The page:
20 April 2001
Future of the European Social Charter and additional Protocol to the European Convention on Human Rights concerning fundamental social rights
Recommendations 1354 (1998) and 1415 (1999)
Reply from the Committee of Ministers
adopted at the 750th meeting of the Ministers’ Deputies (18 April 2001)
The Committee of Ministers has taken note with interest of Recommendation 1354 (1998) on the future of the European Social Charter. It has sought the views of the European Committee of Social Rights (then the Committee of Independent Experts) and the Governmental Committee.
The Committee of Ministers considers that the recommendation contains several concrete proposals for enhancing the Social Charter. They include important elements which the Committee of Ministers can support in principle. Comments on individual points are made in the Appendix to this reply.
It would also agree with the Assembly that, just as the European Convention on Human Rights is the point of reference in the field of civil and political rights, the European Social Charter should be one of the benchmarks for all the Council of Europe's activities in the social field. It reiterates the indivisible nature of all human rights be they civil, political or social, economic or cultural.
The Committee of Ministers recalls the statement made by the Heads of State and Government in the Action Plan following the 2nd Summit according to which they "undertake to promote social standards as embodied in the Social Charter and in other Council of Europe instruments, and call for the widest possible adherence to these instruments; they resolve to improve the exchange of good practice and information between member States and to intensify their co-operation in this field." Since then, 40 of the 43 member states of the Council of Europe have signed the Charter or the revised Charter and 28 have ratified. The Committee of Ministers expects further ratifications to mark the 40th anniversary of the Charter in October.
The Committee of Ministers fully agrees with the Assembly that the Social Charter is an important component of the European system of values, which has contributed to the strengthening of the European standards of social rights. It further agrees that this instrument should serve as a point of reference for an enlarged Europe and notes that the reference to the Charter made in the Amsterdam treaty is important in achieving this goal. In addition, it notes that the revised Social Charter served as a source of inspiration for the drafting of the European Union’s Charter of Fundamental Rights.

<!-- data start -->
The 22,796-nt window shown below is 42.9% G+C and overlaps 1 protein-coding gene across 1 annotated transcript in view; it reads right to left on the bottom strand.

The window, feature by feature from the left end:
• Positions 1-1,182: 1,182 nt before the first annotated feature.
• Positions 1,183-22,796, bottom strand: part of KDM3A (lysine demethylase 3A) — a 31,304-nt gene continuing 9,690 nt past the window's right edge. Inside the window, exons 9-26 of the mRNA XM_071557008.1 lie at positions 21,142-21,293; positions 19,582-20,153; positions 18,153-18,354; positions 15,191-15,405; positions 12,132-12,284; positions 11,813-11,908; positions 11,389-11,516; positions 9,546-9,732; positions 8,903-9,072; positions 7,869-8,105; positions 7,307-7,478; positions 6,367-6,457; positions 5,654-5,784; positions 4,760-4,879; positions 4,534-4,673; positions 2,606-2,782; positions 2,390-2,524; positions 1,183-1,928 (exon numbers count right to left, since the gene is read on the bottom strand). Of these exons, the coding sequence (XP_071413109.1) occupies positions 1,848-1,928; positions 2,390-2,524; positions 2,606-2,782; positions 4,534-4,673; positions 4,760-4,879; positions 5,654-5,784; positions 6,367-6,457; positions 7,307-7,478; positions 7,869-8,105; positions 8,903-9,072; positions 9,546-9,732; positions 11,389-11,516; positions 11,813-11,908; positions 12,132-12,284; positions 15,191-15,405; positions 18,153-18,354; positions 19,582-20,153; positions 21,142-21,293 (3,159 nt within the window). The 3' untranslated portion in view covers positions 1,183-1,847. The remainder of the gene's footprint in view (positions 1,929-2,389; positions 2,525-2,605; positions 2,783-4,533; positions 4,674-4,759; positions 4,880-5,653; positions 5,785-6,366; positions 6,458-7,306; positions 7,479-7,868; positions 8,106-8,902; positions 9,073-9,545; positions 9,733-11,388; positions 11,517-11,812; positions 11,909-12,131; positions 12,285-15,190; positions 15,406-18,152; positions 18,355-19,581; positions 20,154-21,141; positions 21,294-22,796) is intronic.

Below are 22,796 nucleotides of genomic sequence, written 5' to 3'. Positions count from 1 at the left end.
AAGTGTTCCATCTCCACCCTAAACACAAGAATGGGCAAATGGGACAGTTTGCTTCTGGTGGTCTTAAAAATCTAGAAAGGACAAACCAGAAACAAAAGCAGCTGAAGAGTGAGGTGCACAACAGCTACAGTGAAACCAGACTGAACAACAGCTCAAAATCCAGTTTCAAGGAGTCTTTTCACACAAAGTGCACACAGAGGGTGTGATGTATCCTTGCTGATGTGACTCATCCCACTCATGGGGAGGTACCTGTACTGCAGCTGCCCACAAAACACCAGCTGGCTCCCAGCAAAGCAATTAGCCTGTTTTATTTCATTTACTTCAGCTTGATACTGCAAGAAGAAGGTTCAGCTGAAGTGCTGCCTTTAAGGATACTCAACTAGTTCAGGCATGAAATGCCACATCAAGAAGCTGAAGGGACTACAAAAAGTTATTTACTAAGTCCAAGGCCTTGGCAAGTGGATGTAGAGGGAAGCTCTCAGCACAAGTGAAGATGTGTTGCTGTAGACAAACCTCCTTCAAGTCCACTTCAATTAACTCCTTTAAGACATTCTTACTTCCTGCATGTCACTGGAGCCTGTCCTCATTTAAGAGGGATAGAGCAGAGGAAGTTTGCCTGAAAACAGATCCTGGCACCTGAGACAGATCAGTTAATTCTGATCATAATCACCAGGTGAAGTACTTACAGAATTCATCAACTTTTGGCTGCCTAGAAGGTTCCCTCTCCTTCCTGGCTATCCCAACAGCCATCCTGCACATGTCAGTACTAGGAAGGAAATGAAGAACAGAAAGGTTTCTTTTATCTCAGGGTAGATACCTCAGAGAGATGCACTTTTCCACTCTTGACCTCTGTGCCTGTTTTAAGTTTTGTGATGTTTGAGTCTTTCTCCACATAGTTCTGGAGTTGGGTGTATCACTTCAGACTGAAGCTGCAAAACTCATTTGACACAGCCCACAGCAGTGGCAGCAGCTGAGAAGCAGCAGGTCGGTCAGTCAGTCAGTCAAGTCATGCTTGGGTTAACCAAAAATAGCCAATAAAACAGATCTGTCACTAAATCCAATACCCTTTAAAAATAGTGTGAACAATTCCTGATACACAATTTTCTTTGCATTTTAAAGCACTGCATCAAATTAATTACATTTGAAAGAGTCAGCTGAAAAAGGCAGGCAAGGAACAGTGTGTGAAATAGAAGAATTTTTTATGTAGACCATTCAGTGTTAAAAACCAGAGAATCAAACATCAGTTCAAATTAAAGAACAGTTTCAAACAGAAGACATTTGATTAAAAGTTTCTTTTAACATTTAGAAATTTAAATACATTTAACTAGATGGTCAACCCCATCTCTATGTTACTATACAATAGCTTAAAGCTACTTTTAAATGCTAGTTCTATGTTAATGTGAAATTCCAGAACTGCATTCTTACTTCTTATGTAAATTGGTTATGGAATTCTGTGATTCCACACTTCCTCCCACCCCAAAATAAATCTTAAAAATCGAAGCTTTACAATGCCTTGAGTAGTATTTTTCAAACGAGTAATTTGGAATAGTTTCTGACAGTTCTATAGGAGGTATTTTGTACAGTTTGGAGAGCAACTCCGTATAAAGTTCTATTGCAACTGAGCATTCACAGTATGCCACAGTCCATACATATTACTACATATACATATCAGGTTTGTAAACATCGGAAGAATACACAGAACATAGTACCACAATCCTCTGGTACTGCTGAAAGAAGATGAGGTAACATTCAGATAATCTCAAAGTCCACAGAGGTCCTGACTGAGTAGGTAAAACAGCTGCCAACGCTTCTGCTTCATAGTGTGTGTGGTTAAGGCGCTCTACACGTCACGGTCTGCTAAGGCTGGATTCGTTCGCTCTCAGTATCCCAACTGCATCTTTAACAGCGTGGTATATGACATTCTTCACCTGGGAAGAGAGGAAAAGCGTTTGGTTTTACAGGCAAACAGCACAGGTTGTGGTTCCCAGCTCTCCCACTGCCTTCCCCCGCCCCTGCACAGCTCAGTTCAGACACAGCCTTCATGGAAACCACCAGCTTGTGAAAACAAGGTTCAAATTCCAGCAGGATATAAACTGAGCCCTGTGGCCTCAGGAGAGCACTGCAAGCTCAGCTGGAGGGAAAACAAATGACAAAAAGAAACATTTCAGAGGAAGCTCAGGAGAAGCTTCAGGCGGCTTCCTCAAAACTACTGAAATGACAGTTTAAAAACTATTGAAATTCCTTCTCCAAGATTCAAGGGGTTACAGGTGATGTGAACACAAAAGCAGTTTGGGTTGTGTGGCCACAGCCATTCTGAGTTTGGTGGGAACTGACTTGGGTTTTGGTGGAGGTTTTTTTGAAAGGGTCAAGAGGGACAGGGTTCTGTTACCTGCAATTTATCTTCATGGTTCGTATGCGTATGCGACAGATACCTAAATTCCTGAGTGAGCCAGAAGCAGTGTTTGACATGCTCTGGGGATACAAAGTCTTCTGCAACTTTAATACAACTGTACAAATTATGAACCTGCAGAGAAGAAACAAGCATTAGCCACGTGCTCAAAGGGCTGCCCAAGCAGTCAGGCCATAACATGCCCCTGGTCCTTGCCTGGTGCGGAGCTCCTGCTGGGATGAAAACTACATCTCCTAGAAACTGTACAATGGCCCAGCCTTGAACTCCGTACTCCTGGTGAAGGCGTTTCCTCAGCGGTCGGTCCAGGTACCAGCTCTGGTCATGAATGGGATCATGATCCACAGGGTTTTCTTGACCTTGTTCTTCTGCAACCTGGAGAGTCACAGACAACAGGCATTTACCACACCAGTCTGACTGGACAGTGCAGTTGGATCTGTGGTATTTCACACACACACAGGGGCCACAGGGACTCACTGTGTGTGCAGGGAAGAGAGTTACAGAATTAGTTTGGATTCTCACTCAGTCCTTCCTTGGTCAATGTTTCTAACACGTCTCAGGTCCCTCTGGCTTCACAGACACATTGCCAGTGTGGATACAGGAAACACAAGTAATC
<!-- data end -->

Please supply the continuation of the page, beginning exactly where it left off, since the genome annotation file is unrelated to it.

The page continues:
With regard to Recommendation 1415 (1999) on an additional protocol to the European Convention on Human Rights concerning fundamental social rights, the Committee of Ministers recalls that in March 2001, at their 745th meeting, the Ministers’ Deputies decided to ask the Steering Committee for Human Rights (CDDH) to give its views on the advisability and feasibility of launching a study with a view to updating the European Convention on Human Rights (“the Convention”). In the framework of this exercise, it will be open to the CDDH to exchange views on various proposals put forward in Assembly Recommendation 1415, in particular paragraph 15.
Appendix to the reply
Ad paragraph 21
The Assembly's campaign to obtain a large number of ratifications of the Social Charter instruments before the Council of Europe's fiftieth anniversary, was an important and welcome initiative which the Committee of Ministers fully supported. The Committee of Ministers noted during periodic discussion that many states were actively preparing for ratification of the Charter, its Protocols and the revised Charter.
In the advent of the 40th anniversary of the Social Charter, the table of ratifications reflects the significant progress achieved over the last few years. 40 of the 43 member states have signed the Charter or the revised Charter. The 3 states who have not already done so (Armenia, Azerbaijan and San Marino) have either undertaken to do so shortly or are encouraged to do so. As far as ratifications are concerned, 28 of the 43 member states have ratified the Charter or the revised Charter. Other ratifications are expected in the next few months. The Committee of Ministers encourages states to finalise their ratification procedures before the 40th anniversary (October 2001).
As to the full implementation of the Turin Protocol and the Protocol providing for a system of collective complaints, the Committee of Ministers recalls that it has already taken several measures to ensure that the Turin Protocol is applied in so far as possible prior to its entry into force. The only outstanding point relates to the election by the Parliamentary Assembly of the members of the European Committee of Social Rights. The Committee of Ministers will look into this matter and keep the Assembly informed of the outcome.
As to the Protocol providing for a system of collective complaints (which entered into force on 1 July 1998), it has been ratified by eleven states and ratification procedures are well advanced in a number of other Parties. The Committee of Ministers takes note of the wish of the Parliamentary Assembly that Contracting Parties declare upon ratification or at a later stage that they recognise the right of representative national non-governmental organisations within their jurisdiction to lodge complaints according to Article 2 of the Protocol. It notes that Finland has already made such as declaration.
Ad paragraph 22 i.